Tillerson told Guterres that Washington has “limited tactical goals” in Syria, and that this doesn’t include weakening Assad’s government or “trying to prop up rebels,” despite having spent many years propping up the Qaeda-allied rebels and repeatedly demanding regime change.
If Tillerson’s comments are an accurate statement of US policy, it might significantly change policy, as it would presumably mean the end of US attacks against Syrian military targets and allies, and a return to a focus on fighting ISIL. This, ironically, was the policy that President Trump had been expected to follow when he took office, before shifting his focus rather dramatically:
-We can still remember vividly how at a news conference in the Turkish capital, Secretary of State Tillerson said the end of Bashar Assad’s presidency was no longer a prerequisite for a way out of the Syrian crisis, in a U-turn from Washington’s long-held policy. “I think the longer term status of President Assad will be decided by the Syrian people,” said Tillerson last month at a joint conference with Turkish Foreign Minister Mevut Cavusoglu.
-We can also remember vividly how White House press secretary Sean Spicer said Syrian citizens should decide whether President Assad remains in office amid criticism over the Trump administration’s openness to allowing the elected president to stay put. “With respect to Assad, there is a political reality that we have to accept in terms of where we are right now,” Spicer told reporters, adding that the US needs to prioritize the fight against ISIL in Iraq and Syria.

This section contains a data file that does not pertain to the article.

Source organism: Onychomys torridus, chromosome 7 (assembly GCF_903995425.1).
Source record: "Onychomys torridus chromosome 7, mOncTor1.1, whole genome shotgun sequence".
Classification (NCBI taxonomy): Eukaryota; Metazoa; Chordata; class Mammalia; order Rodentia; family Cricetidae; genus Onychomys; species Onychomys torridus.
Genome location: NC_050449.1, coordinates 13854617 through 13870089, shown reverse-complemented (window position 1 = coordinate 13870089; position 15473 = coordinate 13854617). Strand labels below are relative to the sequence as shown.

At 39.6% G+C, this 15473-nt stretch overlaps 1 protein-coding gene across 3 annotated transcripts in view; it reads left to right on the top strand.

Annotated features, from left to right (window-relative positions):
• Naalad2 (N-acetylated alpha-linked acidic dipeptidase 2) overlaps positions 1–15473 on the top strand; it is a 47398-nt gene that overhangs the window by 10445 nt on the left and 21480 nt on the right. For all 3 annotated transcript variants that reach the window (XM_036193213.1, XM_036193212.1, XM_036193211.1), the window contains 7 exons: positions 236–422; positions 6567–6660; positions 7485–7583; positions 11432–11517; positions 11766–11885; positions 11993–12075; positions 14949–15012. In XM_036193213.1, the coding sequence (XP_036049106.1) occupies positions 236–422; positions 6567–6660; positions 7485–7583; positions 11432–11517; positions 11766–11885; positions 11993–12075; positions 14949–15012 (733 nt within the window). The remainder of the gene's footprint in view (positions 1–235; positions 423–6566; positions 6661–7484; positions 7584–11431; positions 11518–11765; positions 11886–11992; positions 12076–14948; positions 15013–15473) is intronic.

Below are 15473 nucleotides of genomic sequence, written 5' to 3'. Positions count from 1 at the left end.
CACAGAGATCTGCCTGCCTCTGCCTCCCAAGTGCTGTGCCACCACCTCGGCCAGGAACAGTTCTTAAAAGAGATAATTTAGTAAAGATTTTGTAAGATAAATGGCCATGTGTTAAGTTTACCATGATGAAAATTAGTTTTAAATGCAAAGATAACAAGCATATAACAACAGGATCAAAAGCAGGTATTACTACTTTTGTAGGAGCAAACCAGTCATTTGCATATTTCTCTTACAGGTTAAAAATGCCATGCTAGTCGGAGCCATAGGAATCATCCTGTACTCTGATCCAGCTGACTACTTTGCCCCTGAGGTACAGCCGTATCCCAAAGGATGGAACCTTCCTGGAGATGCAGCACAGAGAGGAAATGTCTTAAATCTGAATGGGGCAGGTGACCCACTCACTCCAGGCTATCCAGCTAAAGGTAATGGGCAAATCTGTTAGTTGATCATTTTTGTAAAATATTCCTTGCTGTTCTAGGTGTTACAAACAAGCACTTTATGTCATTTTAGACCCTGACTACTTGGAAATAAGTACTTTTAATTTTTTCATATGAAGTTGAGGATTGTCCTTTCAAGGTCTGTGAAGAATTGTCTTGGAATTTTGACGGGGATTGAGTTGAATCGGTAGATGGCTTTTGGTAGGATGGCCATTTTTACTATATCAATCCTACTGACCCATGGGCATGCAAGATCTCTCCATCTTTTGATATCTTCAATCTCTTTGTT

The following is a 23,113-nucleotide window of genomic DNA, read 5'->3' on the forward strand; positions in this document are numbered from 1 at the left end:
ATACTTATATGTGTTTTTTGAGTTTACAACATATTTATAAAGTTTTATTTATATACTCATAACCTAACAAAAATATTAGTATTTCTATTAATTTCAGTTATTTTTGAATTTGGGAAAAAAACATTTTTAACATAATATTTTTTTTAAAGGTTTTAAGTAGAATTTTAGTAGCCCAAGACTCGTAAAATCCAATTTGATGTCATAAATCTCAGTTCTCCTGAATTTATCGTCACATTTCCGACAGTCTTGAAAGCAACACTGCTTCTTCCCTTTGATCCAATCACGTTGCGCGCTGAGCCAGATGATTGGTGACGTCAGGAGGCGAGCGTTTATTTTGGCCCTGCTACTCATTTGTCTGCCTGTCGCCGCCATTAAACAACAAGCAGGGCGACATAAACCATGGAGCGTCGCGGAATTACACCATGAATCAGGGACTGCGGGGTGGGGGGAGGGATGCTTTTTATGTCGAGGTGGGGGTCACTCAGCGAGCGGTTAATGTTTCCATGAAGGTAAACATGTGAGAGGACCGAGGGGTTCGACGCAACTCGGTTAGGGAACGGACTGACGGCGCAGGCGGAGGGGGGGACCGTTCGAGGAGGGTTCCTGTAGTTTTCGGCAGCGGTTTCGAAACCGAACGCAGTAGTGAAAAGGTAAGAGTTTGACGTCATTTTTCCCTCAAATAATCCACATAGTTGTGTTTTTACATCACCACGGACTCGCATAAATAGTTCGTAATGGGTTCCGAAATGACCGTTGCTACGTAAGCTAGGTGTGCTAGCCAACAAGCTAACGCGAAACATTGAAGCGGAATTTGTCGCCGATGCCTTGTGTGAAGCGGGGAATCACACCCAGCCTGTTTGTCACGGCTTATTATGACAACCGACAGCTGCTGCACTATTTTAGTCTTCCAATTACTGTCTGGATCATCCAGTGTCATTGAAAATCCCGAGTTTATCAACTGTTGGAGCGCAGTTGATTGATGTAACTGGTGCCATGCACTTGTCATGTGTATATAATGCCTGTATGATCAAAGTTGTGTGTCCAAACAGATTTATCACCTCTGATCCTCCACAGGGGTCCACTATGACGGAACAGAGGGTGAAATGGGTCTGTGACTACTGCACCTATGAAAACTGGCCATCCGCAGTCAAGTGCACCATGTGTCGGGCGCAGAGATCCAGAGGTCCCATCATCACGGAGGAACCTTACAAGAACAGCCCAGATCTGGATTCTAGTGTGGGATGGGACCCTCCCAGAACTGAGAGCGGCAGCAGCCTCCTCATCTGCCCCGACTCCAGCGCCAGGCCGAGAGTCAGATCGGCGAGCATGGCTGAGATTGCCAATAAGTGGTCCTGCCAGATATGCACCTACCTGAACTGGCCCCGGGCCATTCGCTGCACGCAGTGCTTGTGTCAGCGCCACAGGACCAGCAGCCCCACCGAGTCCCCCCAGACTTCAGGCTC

At any rate, Tillerson’s recent comments that the fate of Assad is “now up to Russia” are a departure from policies of past administration concerning President Assad, a key ally of Iran and Russia. The Obama administration had for years asserted, along with many European leaders, that President Assad should step aside after the US-led war against Syria began in 2011.
All these comments and policies are off the line. Their suggestion that Assad can stay in power or Russia could decide his fate appears to be just as devoid of strategy as President Obama’s pronouncements that “Assad must go.” Once again, US policy in Syria is being presented piecemeal in press statements without any definition of diplomacy, reality and respect for International Law, much less a realistic plan to achieve it.
Washington knows that its regime change plans have already failed and it is left with no other option, but to declare – in implied terms and at least in words – recognition of the democratically elected president of Syria, Bashar Al-Assad. The Trump White House is now thinking of Plan B for keeping the foe in turmoil: secession of parts of the war-hit nation, starting from Kurdish regions in the North and North-East. Washington’s goal has always been to weaken the Resistance Front member states one way or another. Now that the US and its regional allies have worn off a part of the potentials, capacities, possibilities and resources of Syria, Iraq and their allies through proxy forces, i.e. militants of different sorts, it now intends to cut off parts of the two states to put an end to their threat to Israel and the US interests in the region. That’s why the US secretary of state says the fate of Assad is up to Russia. That means a concession to the rival power which should be reciprocated with a concession in return: recognition of the US plan for Kurdish regions.